by Drew Martin
When my parents came over today to celebrate Father's Day I asked my dad about his applying to be an astronaut back in the late 1960s. He had wanted to be a scientist astronaut but said he was turned down because he had not yet completed his Ph.D. in nuclear physics. My mom thought it was because of a varicose vein found in his leg during the rigorous physical exam. Either way, he stayed home (on Earth) and raised a family and was/is a great father.
Yesterday, I finished watching The Last Man on the Moon about Gene Cernan, who was the pilot for the Gemini 9A mission, during which he did one of the first space walks, in June of 1966. He was also the lunar module pilot of Apollo 10 (the first Apollo mission, which orbited the moon at a low altitude but did not land) in May of 1969. And he was the commander of Apollo 17 in December 1972. Originally there were supposed to be ten Apollo missions but the program was shortened to seven flights so Cernan became the last man to walk (and drive) on the moon.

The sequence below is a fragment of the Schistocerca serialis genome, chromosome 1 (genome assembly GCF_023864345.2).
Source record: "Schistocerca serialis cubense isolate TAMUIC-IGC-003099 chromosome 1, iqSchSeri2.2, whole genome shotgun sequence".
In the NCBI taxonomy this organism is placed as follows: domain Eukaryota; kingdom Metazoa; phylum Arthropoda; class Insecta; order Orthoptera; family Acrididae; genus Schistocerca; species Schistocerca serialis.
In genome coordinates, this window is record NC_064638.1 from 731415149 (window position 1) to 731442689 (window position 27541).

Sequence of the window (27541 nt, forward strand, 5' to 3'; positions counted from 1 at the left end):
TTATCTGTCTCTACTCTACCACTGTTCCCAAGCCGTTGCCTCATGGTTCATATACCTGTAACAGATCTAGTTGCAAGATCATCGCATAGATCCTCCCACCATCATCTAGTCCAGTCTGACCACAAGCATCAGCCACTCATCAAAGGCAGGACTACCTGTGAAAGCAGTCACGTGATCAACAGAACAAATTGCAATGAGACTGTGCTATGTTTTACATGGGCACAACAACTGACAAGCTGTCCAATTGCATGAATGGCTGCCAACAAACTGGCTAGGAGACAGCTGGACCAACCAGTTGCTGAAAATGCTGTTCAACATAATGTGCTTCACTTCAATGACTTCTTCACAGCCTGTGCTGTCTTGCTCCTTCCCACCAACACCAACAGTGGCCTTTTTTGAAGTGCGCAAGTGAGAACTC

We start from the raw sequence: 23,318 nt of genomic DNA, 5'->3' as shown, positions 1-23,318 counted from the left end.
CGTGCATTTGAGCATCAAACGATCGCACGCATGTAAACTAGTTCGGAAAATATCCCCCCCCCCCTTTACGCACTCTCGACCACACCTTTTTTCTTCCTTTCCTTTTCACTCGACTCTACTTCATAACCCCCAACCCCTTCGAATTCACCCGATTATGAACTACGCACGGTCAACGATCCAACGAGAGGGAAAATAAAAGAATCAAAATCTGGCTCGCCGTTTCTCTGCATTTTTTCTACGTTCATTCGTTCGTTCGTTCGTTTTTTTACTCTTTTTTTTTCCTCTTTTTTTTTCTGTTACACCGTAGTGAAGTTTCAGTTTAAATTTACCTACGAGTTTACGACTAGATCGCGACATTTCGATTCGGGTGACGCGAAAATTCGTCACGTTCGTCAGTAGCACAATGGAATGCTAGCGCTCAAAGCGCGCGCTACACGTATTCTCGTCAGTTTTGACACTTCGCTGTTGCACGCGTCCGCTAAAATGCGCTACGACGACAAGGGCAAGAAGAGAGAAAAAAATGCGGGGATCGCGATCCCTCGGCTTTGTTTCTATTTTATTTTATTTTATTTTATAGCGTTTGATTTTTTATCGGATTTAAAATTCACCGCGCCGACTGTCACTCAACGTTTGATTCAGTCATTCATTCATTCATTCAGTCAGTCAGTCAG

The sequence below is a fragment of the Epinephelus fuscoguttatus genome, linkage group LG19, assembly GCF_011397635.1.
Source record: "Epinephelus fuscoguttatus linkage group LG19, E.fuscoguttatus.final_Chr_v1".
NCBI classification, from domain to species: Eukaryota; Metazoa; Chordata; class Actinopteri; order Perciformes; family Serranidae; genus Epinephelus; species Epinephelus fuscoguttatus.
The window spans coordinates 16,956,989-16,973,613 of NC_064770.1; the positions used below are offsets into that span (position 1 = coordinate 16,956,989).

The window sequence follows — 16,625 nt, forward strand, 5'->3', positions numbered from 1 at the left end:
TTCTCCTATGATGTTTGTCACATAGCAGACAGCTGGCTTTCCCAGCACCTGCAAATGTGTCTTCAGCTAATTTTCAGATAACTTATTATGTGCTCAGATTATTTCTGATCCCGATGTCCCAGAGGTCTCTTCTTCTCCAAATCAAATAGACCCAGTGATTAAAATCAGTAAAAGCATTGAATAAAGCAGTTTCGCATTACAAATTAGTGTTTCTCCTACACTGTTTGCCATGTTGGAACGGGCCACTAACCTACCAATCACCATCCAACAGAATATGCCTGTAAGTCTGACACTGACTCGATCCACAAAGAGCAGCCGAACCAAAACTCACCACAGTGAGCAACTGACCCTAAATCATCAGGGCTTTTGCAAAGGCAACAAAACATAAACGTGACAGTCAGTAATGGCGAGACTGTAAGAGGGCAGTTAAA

Most of the documentaries I have seen about the United States space program focus on the missions but this film is much more reflective and contemplative, and Cernan is obliging to share his experiences. He does talk about the bravado and ego of his fellow astronauts but there is much thought given to the lives of the families of the men, including his not being around a lot for his daughter, and this absenteeism and self-centered personality that led to his divorce from his first wife (pictured above on the ground) who sums up the tensions and frustrations with a zinger of a line, "If you think going to the moon is hard, you ought to try staying home."
It is a bittersweet tale but the overall positive tone to the documentary is about the phenomenal achievements that happened at NASA during the Apollo missions and the profound feeling of being on the moon and seeing the Earth, which Cernan tries to relay to everyone he meets.